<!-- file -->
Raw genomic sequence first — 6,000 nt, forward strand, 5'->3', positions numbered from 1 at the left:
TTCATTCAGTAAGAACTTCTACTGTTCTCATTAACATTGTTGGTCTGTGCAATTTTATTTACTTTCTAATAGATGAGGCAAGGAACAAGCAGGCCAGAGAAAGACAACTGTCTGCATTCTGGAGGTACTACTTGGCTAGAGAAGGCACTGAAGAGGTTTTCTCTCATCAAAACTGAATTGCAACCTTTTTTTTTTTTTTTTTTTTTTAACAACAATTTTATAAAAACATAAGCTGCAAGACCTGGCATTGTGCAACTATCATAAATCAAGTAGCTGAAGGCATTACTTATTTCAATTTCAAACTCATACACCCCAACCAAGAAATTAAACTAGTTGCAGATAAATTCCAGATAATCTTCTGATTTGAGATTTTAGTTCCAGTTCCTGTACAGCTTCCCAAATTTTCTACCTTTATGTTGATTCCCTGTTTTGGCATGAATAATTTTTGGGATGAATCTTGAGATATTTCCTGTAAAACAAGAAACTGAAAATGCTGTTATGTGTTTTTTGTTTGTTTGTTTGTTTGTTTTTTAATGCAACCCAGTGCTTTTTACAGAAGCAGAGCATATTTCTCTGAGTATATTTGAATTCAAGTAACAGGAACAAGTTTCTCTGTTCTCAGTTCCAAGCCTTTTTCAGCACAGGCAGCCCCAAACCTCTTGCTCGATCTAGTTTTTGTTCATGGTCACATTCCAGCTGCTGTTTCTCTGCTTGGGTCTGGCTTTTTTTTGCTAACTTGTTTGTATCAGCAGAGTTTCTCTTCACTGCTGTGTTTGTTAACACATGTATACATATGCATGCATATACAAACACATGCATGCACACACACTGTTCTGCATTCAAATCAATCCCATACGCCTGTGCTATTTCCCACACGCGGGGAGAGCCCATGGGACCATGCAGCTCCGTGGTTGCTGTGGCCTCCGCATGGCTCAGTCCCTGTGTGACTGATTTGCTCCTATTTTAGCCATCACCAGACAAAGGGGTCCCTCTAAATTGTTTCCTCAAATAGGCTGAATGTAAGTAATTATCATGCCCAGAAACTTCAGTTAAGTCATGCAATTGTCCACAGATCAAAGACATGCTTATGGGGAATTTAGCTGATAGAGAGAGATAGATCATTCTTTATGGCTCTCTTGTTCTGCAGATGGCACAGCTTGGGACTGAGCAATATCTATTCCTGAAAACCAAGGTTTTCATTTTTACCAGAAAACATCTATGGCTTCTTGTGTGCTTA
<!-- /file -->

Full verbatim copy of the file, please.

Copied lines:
Raw genomic sequence first — 6,000 nt, forward strand, 5'->3', positions numbered from 1 at the left:
TTCATTCAGTAAGAACTTCTACTGTTCTCATTAACATTGTTGGTCTGTGCAATTTTATTTACTTTCTAATAGATGAGGCAAGGAACAAGCAGGCCAGAGAAAGACAACTGTCTGCATTCTGGAGGTACTACTTGGCTAGAGAAGGCACTGAAGAGGTTTTCTCTCATCAAAACTGAATTGCAACCTTTTTTTTTTTTTTTTTTTTTTAACAACAATTTTATAAAAACATAAGCTGCAAGACCTGGCATTGTGCAACTATCATAAATCAAGTAGCTGAAGGCATTACTTATTTCAATTTCAAACTCATACACCCCAACCAAGAAATTAAACTAGTTGCAGATAAATTCCAGATAATCTTCTGATTTGAGATTTTAGTTCCAGTTCCTGTACAGCTTCCCAAATTTTCTACCTTTATGTTGATTCCCTGTTTTGGCATGAATAATTTTTGGGATGAATCTTGAGATATTTCCTGTAAAACAAGAAACTGAAAATGCTGTTATGTGTTTTTTGTTTGTTTGTTTGTTTGTTTTTTAATGCAACCCAGTGCTTTTTACAGAAGCAGAGCATATTTCTCTGAGTATATTTGAATTCAAGTAACAGGAACAAGTTTCTCTGTTCTCAGTTCCAAGCCTTTTTCAGCACAGGCAGCCCCAAACCTCTTGCTCGATCTAGTTTTTGTTCATGGTCACATTCCAGCTGCTGTTTCTCTGCTTGGGTCTGGCTTTTTTTTGCTAACTTGTTTGTATCAGCAGAGTTTCTCTTCACTGCTGTGTTTGTTAACACATGTATACATATGCATGCATATACAAACACATGCATGCACACACACTGTTCTGCATTCAAATCAATCCCATACGCCTGTGCTATTTCCCACACGCGGGGAGAGCCCATGGGACCATGCAGCTCCGTGGTTGCTGTGGCCTCCGCATGGCTCAGTCCCTGTGTGACTGATTTGCTCCTATTTTAGCCATCACCAGACAAAGGGGTCCCTCTAAATTGTTTCCTCAAATAGGCTGAATGTAAGTAATTATCATGCCCAGAAACTTCAGTTAAGTCATGCAATTGTCCACAGATCAAAGACATGCTTATGGGGAATTTAGCTGATAGAGAGAGATAGATCATTCTTTATGGCTCTCTTGTTCTGCAGATGGCACAGCTTGGGACTGAGCAATATCTATTCCTGAAAACCAAGGTTTTCATTTTTACCAGAAAACATCTATGGCTTCTTGTGTGCTTA